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Has Obama lost his Jewish backers?
The president faces a backlash over his efforts to restart Mideast peace talks by insisting that Israel relinquish land it's held since 1967
President Obama's call for Israel to give some territory back to the Palestinians has turned some Jewish leaders, including former New York Mayor Ed Koch, against the incumbent.
President Obama's call for Israel to give some territory back to the Palestinians has turned some Jewish leaders, including former New York Mayor Ed Koch, against the incumbent.
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resident Obama's renewed push for Mideast peace talks has angered prominent Jewish leaders, prompting some of them to reconsider their support for Obama's 2012 re-election bid. Obama said last week that the borders that were in place before the 1967 Arab-Israeli war should be the starting point for negotiations on establishing a Palestinian state, but Israel says that is unrealistic, as it would make it harder for the country to defend itself. "He has in effect sought to reduce Israel's negotiation power, and I condemn him for that," former New York Mayor Ed Koch told Reuters. Will Obama's Middle East policies hurt his campaign?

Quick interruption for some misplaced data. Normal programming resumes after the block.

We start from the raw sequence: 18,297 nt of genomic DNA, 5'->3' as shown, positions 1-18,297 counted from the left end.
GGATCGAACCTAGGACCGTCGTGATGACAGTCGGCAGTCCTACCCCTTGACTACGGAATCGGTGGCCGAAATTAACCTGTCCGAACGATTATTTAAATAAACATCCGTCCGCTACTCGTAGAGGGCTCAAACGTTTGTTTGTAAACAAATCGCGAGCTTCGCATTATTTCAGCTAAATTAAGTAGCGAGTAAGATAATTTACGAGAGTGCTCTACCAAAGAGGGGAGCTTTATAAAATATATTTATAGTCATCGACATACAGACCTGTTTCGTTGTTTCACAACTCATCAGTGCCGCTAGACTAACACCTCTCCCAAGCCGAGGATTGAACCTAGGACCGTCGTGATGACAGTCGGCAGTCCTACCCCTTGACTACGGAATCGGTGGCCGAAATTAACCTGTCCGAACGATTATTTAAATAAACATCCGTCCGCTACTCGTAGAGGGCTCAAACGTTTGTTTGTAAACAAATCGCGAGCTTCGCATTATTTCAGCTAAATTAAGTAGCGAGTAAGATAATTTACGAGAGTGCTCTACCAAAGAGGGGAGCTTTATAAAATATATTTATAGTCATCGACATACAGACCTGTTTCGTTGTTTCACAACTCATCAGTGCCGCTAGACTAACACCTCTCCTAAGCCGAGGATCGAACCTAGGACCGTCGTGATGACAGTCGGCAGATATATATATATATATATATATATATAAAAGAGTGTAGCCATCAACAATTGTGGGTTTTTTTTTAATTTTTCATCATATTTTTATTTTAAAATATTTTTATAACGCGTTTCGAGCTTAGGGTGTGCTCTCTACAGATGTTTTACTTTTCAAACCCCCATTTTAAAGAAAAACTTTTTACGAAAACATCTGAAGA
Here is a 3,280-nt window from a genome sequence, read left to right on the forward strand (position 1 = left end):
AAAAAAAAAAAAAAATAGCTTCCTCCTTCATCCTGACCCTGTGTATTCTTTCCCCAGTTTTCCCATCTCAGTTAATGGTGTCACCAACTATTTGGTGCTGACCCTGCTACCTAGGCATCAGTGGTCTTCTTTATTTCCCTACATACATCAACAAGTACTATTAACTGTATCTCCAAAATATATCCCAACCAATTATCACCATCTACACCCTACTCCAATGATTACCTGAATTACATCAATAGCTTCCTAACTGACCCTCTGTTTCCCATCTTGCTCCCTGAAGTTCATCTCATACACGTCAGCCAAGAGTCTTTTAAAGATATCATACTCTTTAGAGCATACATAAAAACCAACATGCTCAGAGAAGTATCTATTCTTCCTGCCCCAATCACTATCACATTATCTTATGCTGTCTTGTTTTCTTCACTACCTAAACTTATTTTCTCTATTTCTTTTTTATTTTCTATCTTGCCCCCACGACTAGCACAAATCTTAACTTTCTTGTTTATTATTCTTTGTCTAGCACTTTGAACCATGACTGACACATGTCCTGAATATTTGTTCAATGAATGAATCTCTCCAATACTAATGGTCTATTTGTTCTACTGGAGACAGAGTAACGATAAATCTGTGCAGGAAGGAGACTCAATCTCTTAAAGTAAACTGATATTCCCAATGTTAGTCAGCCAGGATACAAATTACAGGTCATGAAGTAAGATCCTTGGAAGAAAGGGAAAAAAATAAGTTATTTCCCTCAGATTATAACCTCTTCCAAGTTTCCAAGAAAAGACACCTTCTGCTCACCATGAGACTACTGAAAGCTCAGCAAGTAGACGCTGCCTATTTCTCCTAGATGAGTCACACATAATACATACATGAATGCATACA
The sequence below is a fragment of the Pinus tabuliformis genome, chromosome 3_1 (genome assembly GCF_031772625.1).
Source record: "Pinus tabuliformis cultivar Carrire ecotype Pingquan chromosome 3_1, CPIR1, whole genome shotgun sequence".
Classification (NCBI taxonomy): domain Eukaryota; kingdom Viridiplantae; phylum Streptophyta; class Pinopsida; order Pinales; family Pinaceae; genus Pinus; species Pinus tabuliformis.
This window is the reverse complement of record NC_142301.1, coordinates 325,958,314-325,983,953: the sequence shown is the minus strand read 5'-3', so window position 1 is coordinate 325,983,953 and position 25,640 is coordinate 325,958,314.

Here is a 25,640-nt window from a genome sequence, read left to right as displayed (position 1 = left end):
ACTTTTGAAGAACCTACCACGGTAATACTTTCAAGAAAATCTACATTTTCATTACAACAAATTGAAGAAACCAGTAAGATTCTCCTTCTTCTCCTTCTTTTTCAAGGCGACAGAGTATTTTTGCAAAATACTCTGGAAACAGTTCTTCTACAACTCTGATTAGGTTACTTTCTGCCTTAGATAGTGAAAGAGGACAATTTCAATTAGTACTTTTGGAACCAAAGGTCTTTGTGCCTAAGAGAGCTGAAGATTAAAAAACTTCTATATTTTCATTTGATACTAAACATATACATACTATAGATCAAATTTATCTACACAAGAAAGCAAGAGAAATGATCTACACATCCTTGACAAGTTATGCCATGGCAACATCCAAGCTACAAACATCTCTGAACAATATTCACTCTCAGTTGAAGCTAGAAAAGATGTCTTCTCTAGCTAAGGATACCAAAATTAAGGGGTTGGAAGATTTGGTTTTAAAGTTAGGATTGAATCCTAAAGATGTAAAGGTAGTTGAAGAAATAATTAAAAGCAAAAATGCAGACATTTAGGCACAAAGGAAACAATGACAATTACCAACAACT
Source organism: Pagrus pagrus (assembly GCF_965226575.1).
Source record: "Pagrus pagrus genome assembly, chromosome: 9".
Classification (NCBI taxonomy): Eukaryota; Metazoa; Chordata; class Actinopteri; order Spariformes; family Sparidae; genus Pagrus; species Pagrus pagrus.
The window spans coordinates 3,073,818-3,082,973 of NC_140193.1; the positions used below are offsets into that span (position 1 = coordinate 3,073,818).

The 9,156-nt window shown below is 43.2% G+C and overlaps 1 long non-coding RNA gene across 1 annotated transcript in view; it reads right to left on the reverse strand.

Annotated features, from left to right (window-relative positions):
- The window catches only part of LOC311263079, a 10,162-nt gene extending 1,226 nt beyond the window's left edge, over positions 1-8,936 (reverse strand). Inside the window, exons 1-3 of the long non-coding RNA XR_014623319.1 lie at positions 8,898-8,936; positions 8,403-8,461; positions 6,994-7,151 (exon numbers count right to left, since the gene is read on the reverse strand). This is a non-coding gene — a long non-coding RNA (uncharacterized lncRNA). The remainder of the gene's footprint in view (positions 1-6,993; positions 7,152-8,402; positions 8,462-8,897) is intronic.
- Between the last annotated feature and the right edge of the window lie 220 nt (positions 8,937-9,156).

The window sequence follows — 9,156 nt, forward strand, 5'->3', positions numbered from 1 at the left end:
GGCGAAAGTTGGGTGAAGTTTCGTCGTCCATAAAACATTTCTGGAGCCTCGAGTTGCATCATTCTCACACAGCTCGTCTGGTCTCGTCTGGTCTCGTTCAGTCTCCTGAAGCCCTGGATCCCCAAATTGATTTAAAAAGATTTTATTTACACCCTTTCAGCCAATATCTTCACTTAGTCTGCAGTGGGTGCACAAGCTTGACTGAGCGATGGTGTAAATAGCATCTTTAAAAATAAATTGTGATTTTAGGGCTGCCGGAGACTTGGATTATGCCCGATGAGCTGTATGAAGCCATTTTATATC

Yes, this is a setback for Obama: Prominent Jews have to be wondering whether Obama is an ally when it comes to Israel, says Jim Hoft at Right Network. His "lethal plan would give the Hamas-Fatah terror alliance the Old City of Jerusalem." Israeli Prime Minister Benjamin Netanyahu, on a visit to Washington, was forced to lecture the president on "the realities of the Middle East." Unless the president comes around, people will wonder whose side he's on — and with good reason.
"Prominent Jews ponder support for Obama after his 1967 border stunt"

No, the phony outrage will blow over: The "Right Wing Noise Machine" is trying to whip up a frenzy, says Glenn Greenwald at Salon, to make it seem like Obama is "trying to destroy Israel." But anyone who knows anything about the issue is fully aware that his "call for a peace deal ultimately 'based on the 1967 lines with mutually agreed swaps' is not even arguably a change from past American policy." Obama should be given credit for at least trying to pull peace talks out of the mud.
"Obama and the Israel lobby"

Obama did lose some Jews. But most will still vote for him: There's little doubt Obama will win the votes of most people in the heavily Democratic Jewish community, says Jennifer Rubin in The Washington Post. But there are plenty of dissenters. On Sunday, the president tried to reassure the Jewish lobbying group AIPAC of his commitment to Israel's security after his controversial Middle East speech, and part of the crowd remained convinced he's taking the Palestinians' side. Clearly, "Obama has divided the Jewish community like no other president."
"Reaction to Obama's AIPAC speech"

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